running until 3 December
The premise for Kemp Powers’s One Night In Miami… seems too extraordinarily coincidental to be true. But it is, in its bare bones. This is a fictionalised account of a real meeting that took place between four friends on 25 February 1964: Cassius Clay, fresh from winning the heavyweight world title, Sam Cooke, on the point of releasing ‘A Change is Gonna Come’, Jim Brown, at the peak of his NFL career, and Malcolm X, on the brink of breaking with the Nation of Islam. These four men stood at the edge of a pivotal moment, and Powers’s script digs into the tensions, uncertainties, inspirations and dreams at the heart of a unique time in American history.
The mood starts off jubilant. Clay (Sope Dirisu), full of as much likeability as youthful arrogance, is bouncing off the walls with joy, recreating his title-winning fight over Sonny Liston. Cooke (Arinzé Kene) and Brown (David Ajala) are keen to get the party started, while Malcolm X (Francois Battiste) has more serious things on his mind. Conversations sway from the quality of the ice-cream to their responsibility in the fight for civil rights, but Powers’s slick and funny dialogue means the 90-minute play bounds along even in the heavier topics.
The show is cast perfectly: the central quartet of Dirisu, Kene, Ajala and Battiste match each other’s energy and it’s a real ensemble effort, though Kene stands out for his silky soulful vocals – in particular his rendition of ‘A Change Is Gonna Come’, which creates a beautiful moment of stillness in the show’s momentum. While One Night In Miami represents a very special point in American history, with issues of civil rights and political urgency colliding in this one room and across the nation, its themes are incredibly pertinent for our own political turmoil: should we step up and protest or stay quiet and stay safe? If you don’t protest against inequality are you condoning it? Is there more than one way to create political and social change, and how can individuals make a difference? Is cultural infiltration or separatist preservation the way forward? There’s so many big questions woven through the piece and highlighted in Cooke and Malcolm X’s big showdown, but it’s impressive how many laughs we also get throughout. Powers is striking a deft balance.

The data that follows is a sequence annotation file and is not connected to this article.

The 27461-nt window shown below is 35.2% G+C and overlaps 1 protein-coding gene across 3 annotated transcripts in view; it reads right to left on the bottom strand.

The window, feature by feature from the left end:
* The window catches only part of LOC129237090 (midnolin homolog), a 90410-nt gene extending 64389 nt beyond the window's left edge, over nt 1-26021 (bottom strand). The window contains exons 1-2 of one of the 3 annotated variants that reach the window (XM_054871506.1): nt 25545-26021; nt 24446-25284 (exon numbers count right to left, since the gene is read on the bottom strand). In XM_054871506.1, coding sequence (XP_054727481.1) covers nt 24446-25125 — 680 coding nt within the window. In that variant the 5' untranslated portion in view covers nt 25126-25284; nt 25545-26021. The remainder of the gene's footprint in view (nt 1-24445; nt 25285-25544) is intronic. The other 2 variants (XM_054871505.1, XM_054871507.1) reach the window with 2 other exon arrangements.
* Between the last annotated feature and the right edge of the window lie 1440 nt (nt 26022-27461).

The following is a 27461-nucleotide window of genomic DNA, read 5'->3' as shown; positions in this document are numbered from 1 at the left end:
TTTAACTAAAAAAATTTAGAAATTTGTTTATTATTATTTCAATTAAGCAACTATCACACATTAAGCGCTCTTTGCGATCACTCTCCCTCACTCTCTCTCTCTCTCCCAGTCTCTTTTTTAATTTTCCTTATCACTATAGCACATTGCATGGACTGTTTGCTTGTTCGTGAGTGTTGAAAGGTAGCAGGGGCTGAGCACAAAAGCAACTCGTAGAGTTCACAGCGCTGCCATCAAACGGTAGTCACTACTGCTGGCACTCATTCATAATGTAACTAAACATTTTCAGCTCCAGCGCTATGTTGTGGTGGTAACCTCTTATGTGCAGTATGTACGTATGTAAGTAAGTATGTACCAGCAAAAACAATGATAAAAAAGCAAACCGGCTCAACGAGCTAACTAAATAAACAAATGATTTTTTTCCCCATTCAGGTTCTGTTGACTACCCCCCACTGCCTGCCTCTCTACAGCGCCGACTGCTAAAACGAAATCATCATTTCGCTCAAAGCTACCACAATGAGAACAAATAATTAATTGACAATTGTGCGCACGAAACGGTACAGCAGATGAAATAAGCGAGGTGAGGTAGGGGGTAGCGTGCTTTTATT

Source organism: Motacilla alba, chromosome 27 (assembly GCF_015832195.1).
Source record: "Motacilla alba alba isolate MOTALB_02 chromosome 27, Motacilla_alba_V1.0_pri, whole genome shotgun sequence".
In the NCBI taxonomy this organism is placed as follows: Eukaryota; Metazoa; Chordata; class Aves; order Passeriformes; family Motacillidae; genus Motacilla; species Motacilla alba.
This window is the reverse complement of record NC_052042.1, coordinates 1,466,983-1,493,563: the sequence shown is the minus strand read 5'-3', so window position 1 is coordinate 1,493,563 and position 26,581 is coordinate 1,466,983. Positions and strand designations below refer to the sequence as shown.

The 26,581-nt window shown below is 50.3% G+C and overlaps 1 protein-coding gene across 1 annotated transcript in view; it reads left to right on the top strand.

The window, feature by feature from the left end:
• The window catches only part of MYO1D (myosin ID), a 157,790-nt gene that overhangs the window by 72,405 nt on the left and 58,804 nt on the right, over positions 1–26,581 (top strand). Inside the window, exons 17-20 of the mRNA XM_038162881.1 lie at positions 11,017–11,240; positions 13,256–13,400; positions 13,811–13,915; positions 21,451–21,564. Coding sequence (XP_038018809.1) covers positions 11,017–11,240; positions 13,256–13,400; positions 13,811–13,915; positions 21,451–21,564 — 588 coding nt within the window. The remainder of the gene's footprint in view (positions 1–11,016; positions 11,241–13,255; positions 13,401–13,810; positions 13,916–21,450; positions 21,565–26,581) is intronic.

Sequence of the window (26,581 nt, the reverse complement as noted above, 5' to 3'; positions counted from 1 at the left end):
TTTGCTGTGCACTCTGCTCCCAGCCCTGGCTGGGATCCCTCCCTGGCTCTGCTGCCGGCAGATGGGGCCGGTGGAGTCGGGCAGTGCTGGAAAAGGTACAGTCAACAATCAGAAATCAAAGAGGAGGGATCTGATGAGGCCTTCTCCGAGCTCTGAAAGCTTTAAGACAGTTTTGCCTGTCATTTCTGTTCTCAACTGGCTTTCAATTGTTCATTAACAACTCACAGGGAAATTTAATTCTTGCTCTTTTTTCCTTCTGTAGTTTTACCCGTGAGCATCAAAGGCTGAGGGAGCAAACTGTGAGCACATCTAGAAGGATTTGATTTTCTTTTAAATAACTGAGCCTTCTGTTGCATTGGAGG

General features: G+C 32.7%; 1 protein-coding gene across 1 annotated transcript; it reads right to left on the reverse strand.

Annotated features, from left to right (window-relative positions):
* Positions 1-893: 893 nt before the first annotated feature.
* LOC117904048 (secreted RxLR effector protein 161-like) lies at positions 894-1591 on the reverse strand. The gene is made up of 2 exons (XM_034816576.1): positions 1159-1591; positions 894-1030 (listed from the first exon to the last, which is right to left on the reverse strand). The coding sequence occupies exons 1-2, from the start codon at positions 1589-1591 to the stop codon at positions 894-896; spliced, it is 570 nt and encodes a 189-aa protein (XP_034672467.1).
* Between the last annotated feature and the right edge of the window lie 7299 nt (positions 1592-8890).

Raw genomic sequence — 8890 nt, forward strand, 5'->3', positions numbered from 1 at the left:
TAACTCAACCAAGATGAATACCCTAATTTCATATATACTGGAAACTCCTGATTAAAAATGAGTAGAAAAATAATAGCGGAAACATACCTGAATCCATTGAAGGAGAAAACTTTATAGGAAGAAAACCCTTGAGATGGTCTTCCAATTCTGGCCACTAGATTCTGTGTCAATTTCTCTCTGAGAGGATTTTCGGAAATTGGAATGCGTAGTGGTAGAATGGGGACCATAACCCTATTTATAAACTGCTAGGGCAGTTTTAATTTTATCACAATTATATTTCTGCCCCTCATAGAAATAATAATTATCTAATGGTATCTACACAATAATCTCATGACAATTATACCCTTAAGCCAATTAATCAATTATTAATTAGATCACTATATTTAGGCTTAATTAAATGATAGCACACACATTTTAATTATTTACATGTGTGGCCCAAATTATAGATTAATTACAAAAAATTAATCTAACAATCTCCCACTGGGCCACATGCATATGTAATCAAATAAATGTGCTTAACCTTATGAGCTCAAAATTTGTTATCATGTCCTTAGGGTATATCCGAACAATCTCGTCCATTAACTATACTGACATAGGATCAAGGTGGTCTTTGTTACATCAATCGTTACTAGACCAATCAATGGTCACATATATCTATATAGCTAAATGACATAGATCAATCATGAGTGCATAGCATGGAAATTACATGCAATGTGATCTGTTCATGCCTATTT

It’s been a while since I’ve been to the Donmar, and it’s good to be reminded of why it is one of London’s most impressive off West End venues, with its commitment to brilliant story-telling and its ability to create big moments in a small space. All credit to director Kwame Kwei-Armah and his cast for this punchy and engaging show.
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